Multitasking is a Lie

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Multitasking is a Lie

The truth is, multitasking is a lie. You can’t do two complex tasks at the exact same time.

For example: baking a cake and performing open-heart surgery.

Or texting and driving.

Even if you say to yourself, “Well, maybe some of that is true but I can definitely sit in on a meeting and write an email.”

If you’re really concentrating on the meeting, you will need to read and re-read the email for content way more than you would if all you were doing was writing an email.

Likewise, if you’re really focused on the email, it’s likely that you will miss key parts of the meeting and look up when you hear something that catches your attention and not be completely sure what you just heard or how it may be relevant.


Clifford Nass, a cognitive scientist at Stanford University who specializes in interface design, wondered not only if multitasking is even possible but also what the long term cumulative effects of trying it would do to the brain.

Other studies have already proved that there are serious performance trade-offs in trying to do two things at once.

Brandon Keim wrote for NOVA, “The tasks, and the mental performances underlying them, bleed into each other, much as it is difficult to read aloud while typing something else. Do two or more things simultaneously, and you’ll do none at full capacity.”

[bctt tweet=”“People who claimed to be strong multitaskers failed to filter irrelevant information from relevant. So much for self-assessments.”” username=”andrewjmellen”]

So Clifford Nass and his colleague at Stanford, cognitive scientist Eyal Ophir, put students through a battery of tests designed to measure their cognitive capacities when not multitasking.

The results were shocking.

People who claimed to be strong multitaskers failed to filter irrelevant information from relevant.

That’s worth stating again.

Not even WHILE multitasking, people who THINK they are good at multitasking had difficulty prioritizing and being able to tell the difference between what was important and what was not.

People who claimed to be good at multitasking also had diminished powers of mental organization and extra difficulty switching between tasks.

Multitaskers did well on only one part of one test but failed to accomplish one of the major objectives of the test.

The test was set up to examine “inattention blindness.”

There is a famous experiment in which people concentrating on basketball players shooting baskets fail to spot a man in a gorilla suit walking among the players. In the Stanford version, the high multitaskers saw the gorilla but completely lost count of the baskets.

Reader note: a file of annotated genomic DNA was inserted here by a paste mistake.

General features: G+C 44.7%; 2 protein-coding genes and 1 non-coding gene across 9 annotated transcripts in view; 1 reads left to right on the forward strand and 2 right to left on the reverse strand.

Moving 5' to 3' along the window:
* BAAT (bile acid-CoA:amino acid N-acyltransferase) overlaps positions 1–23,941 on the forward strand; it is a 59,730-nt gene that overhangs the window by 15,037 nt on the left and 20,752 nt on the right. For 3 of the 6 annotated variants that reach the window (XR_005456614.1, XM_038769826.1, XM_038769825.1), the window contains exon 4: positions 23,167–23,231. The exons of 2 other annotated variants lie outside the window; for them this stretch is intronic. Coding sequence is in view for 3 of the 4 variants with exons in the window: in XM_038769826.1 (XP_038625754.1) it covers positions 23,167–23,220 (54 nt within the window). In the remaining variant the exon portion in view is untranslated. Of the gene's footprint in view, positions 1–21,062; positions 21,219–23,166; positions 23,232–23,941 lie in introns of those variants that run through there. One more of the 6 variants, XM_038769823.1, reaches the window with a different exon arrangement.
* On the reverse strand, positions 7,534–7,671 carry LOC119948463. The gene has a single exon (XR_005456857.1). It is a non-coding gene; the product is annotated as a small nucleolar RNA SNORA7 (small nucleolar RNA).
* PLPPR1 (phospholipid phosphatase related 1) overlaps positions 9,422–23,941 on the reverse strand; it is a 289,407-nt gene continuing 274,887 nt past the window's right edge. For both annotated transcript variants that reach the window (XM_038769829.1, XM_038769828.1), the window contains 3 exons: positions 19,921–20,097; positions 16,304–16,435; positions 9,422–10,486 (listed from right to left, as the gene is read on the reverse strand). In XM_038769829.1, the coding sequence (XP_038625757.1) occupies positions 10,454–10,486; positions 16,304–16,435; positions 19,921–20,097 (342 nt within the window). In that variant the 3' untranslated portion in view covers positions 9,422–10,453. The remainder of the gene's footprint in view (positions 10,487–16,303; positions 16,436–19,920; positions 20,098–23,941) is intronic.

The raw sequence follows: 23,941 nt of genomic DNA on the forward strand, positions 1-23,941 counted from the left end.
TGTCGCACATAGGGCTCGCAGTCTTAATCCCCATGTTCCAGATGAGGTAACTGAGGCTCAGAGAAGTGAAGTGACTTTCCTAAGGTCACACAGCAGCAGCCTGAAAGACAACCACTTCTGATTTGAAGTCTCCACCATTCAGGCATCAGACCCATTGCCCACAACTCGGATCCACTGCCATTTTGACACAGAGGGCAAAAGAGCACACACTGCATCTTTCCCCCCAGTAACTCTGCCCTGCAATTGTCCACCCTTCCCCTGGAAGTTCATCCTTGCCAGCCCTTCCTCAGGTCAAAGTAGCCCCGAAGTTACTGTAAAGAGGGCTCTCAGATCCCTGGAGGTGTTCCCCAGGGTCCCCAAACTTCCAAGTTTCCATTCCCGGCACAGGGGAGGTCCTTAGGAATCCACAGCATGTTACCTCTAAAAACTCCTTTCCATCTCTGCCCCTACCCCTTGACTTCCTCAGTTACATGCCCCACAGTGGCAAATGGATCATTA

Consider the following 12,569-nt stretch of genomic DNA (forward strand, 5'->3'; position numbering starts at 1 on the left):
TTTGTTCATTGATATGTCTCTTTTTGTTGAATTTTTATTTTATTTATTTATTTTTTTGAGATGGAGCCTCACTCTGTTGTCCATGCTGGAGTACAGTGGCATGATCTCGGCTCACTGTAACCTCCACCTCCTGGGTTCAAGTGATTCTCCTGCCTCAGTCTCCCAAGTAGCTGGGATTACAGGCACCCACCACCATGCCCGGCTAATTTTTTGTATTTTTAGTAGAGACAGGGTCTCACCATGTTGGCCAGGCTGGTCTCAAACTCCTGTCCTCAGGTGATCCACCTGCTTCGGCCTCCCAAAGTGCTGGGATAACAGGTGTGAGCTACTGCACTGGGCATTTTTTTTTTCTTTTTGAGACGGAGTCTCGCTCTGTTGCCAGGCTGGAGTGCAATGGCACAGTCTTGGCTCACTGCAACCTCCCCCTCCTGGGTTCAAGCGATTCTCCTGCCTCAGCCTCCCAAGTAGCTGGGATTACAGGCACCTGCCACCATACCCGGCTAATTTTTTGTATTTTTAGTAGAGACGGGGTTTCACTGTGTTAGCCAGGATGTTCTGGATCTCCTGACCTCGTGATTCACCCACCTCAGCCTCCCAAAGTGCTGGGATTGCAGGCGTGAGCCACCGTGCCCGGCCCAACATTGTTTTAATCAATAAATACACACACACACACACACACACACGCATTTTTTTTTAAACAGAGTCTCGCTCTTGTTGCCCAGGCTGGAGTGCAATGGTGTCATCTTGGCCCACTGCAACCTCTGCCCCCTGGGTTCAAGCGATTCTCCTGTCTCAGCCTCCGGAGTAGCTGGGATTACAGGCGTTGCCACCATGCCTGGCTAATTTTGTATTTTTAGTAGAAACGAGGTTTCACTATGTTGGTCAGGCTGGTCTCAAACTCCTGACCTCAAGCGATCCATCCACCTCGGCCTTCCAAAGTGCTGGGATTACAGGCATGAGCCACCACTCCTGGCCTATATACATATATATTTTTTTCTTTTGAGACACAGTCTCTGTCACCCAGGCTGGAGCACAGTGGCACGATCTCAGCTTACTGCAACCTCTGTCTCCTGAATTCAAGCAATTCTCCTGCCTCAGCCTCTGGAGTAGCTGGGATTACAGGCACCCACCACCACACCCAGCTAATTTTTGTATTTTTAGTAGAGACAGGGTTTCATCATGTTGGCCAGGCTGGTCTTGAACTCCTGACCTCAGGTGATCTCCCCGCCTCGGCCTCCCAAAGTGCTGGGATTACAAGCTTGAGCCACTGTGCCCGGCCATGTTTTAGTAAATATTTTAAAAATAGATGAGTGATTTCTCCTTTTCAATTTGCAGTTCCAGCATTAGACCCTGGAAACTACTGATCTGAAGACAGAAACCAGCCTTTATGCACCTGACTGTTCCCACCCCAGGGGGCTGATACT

This is how professor Nass summarizes the results: “Multitaskers’ look where they shouldn’t, and their memory is all sloppy.”

In another study he found that high multitaskers have more social problems than low-multitasking peers … interesting.

Rapidly switching tasks also generates the release of stress hormones—something that may have been useful to cavemen looking for food while trying to avoid being something else’s dinner.

Today, though, that same jolt of hormones is triggered by every prompt, beep and chirp.

So not only does this threaten your overall health—it also hurts your memory.


The Institute of Psychiatry at the University of London did their own study of 1,100 workers in the UK.

They discovered that multitasking specifically with electronic media caused a greater IQ decrease than smoking marijuana or losing a night’s sleep.

So the next time you think you’re firing on all 12 cylinders when juggling your tablet, smartphone, and messaging app, remember that the stoner kid in the mailroom and the person who just pulled an all-nighter are both smarter and more competent than you are while you’re doing it.


Look, you may be able to successfully pivot from task to task without much negative impact but you definitely can’t do two things at the same time and expect either to be done well. On top of that, even trying to multitask over time degrades your memory and messes with your ability to prioritize.

So do yourself a favor and remove multitasking from your resume and practice staying focused using these concentration exercises:

The Mayo Clinic


Inc. Magazine

You can learn how to stop pretending to multitask and actually make stronger choices consistently with our Next Step Coaching Program. In just 12 weeks, you’ll conquer all 7 Deadly Time Thieves and improve productivity enough to gain back an extra 1 hour or more every day…


  • Andrew Mellen

    Andrew Mellen has been called “The Most Organized Man in America”. His message is simple: Get rid of clutter and everything opens up. Everything means everything—your workspace, your home, your time and your life. Without clutter to distract you, you will finally have free time for what matters. One of the pioneers of professional organizing, Andrew travels the world speaking and teaching. He also works with individuals, and global brands including the New York Mets, Genentech, American Express, Time, Inc. and the Metropolitan Museum of Art. He is passionate about organization, sustainability, and mindfulness, and lives by his motto: More love, less stuff! Find out how Andrew’s expertise, compassion and sense of humor can help change your life and your relationship with stuff today.

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